Our mind is all we have. It’s all we ever had. And it’s all we can offer others. This might not be so obvious to you, especially when there are parts of your life that seem in need of improvement—when you are struggling to find a fulfilling career, or you have relationships that need repairing, or maybe battling an illness. But it’s the truth.

Every experience you have ever had—as good or as bad—has been shaped by your mind. If you are angry, depressed, stressed, or your attention is elsewhere, it won’t matter how successful you become or who or what is in your life—you won’t be able to appreciate or enjoy it.

Most of us have a bucket list or at least a list of goals we want to achieve or personal problems that need to be solved. But what is the real significance of every item on such a list?

Everything we want to accomplish—to climb a mountain, paint the bathroom, learn a new language, travel to the pyramids in Egypt, find a better job—is something that promises that, if done, it would allow us to finally relax and be happy in the present.

This is a false hope.

I’m not denying the importance of achieving one’s goals, maintaining one’s health, being successful at work, or keeping one’s family secure—but most of us spend our time seeking happiness and security without recognizing the purpose of our search.

Each of us is in actual fact, looking for a path back to the present: We are trying to find good enough reasons to be happy now.

Admitting that this is the real reason behind everything we do, allows us to see through all the self-defeat, lies and emotional traps.

Most cultures have produced men and women who have found happiness. Their efforts generally begin with the realization that even in the best of circumstances, happiness is elusive.

Just as much as we seek pleasant tastes, sights, sounds, sensations, and moods. We surround ourselves with friends and loved ones. We become connoisseurs of art, music, food, or in my case Cuban cigars and good whisky. But our pleasures are, by their very nature, fleeting.

If we enjoy some great professional success, our feelings of success remain intense for an hour, or perhaps a day, but then they weaken. And the search to keep boredom and unhappiness at bay starts over.

Constant change is an unreliable basis for lasting happiness. Realizing this, many people begin to wonder whether a deeper source of happiness does exist.

Is there a form of happiness beyond the mere chasing pleasure and avoiding pain? Is there a happiness that does not depend upon having one’s favourite drinks available, or something to look forward to on the weekend? Is it possible to be happy before anything happens, before one’s desires are fulfilled, in spite of physical pain, disease and old age?

We are all, in some sense, living our answer to this question. But there is also people, however, who come to suspect that human existence might involve more than this. That the deliberate uses of attention—meditation, yoga, walking—can transform their perception of the world. And of what is defined as happiness.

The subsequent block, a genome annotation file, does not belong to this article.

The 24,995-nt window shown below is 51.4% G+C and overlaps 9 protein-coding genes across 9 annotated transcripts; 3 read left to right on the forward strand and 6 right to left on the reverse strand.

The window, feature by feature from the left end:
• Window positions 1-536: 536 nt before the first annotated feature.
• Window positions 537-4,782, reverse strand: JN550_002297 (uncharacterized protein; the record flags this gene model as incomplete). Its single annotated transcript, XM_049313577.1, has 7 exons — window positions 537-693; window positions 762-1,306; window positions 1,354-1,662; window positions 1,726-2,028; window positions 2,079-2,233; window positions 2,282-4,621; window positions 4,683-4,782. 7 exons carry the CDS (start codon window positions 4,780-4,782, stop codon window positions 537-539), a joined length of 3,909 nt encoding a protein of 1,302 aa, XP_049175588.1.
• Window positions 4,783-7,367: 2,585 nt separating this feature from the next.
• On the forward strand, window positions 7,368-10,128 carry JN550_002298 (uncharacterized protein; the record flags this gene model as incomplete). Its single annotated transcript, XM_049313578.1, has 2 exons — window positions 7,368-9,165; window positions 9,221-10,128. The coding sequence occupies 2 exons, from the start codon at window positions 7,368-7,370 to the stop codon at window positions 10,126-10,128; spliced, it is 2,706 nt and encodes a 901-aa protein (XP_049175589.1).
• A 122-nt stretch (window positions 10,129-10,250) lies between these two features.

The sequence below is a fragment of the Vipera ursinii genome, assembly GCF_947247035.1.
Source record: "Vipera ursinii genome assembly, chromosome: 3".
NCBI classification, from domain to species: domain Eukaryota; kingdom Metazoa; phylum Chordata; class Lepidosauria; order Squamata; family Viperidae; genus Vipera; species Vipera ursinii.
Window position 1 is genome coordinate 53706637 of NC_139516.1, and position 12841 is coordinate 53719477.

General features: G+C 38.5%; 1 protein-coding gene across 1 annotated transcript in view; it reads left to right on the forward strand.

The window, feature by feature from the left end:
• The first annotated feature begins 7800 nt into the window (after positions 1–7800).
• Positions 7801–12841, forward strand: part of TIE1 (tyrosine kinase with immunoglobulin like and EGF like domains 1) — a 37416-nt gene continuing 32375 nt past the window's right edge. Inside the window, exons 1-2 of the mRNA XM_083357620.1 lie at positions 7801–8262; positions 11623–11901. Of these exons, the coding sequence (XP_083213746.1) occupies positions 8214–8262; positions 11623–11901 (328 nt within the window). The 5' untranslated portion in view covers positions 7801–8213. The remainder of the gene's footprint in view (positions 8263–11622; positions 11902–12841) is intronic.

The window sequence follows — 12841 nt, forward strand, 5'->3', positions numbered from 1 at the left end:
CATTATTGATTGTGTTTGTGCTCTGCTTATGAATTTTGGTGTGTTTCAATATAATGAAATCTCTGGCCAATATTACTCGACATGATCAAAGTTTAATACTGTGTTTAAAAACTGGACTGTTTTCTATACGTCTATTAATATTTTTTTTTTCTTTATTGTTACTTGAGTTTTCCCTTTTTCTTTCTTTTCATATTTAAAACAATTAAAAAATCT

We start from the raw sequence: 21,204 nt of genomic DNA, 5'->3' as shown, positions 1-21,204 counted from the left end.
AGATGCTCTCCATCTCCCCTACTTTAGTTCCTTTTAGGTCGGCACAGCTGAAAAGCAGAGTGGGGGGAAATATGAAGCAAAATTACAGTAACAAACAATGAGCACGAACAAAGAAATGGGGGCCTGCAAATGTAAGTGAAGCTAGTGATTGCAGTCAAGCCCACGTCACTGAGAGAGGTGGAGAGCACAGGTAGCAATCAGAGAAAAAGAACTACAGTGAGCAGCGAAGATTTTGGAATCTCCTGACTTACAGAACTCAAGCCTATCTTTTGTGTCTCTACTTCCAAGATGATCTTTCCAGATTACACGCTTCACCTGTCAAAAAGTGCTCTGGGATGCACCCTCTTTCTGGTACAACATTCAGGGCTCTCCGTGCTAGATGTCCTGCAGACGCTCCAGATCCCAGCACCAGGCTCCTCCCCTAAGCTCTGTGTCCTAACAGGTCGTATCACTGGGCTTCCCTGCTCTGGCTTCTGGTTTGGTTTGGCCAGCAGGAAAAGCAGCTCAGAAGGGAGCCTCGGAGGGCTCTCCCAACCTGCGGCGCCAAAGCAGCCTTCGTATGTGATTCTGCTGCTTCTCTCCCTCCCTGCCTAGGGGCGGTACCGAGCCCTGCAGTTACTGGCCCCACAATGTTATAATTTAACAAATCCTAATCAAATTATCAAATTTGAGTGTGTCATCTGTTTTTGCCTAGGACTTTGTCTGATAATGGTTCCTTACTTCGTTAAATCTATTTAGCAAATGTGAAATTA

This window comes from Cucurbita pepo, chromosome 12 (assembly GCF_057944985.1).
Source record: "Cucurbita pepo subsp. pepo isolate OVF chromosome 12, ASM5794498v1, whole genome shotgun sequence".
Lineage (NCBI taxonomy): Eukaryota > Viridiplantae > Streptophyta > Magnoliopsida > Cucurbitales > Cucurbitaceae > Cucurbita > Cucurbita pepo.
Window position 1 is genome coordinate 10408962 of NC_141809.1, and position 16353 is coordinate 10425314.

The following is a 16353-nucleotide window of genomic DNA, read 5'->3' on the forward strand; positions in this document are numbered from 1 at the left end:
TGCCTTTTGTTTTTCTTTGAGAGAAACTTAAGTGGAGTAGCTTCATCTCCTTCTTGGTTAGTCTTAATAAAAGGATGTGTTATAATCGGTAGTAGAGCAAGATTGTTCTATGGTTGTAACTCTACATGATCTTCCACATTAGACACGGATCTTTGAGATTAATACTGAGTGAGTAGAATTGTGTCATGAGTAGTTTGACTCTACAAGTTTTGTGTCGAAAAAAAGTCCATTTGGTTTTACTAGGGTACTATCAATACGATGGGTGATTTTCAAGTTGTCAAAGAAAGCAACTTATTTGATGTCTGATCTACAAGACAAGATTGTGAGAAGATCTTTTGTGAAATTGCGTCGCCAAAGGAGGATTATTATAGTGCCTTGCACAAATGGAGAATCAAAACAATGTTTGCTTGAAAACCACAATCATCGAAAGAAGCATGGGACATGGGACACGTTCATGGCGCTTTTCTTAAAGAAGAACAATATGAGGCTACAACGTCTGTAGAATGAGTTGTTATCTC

Such people often begin to practice various disciplines of attention as a means of examining their experience closely enough to see whether a deeper source of happiness exists.

And what they find is that happiness is not a distant goal to strive for. It is not a far off and distant land. That it’s therefore ridiculous to say “Wait until I finish this or that, then I will be able to find happiness.

What is “this or that”? A degree, a job, a house or a payment of a debt?  No, if you think that way, you’ll never find happiness.  Because there will always be another “this or that” that will follow the present one.

Therefore, if you truly want to be happy, you must find happiness right now. This way is what is called Mindfulness. The process of keeping your consciousness alive to your present experience and reality.

This means that the most profound satisfactions, the deepest feelings of joy and completeness lie as close at hand as your next aware breath.

This is possible only if you truly realize that the past is gone, the future is not yet born, and if you do not connect in mindfulness with yourselves in the present moment; you will not be in touch with life.

Why is this so hard to realize? Maybe because in the rush of modern life, we tend to lose touch with the joy that is available in each moment.

Let me explain, so if joy is present right here and now, in ourselves and in everything we do and see. Then, every breath we take, every step we take, can be our doorway to this joy and happiness.

We need only to be awake to what is happening while it’s happening. Present, awake; living deliberately. Do you realize what this means?

Whenever our mind becomes scattered—we lose our joy. This then basically means, we need to reconnect with the present moment. How you may ask?  Well, it’s rather simple, just use what is already there— your breath.

Yes, your breath is the bridge which connects life to consciousness, which unites your body to your thoughts. This will help you to connect your live in the moment. And yes, believe it; it is as simple as that.

Happiness is already in you. Confusion and suffering may be most people’s everyday reality, but true happiness are available.  Available in this breath.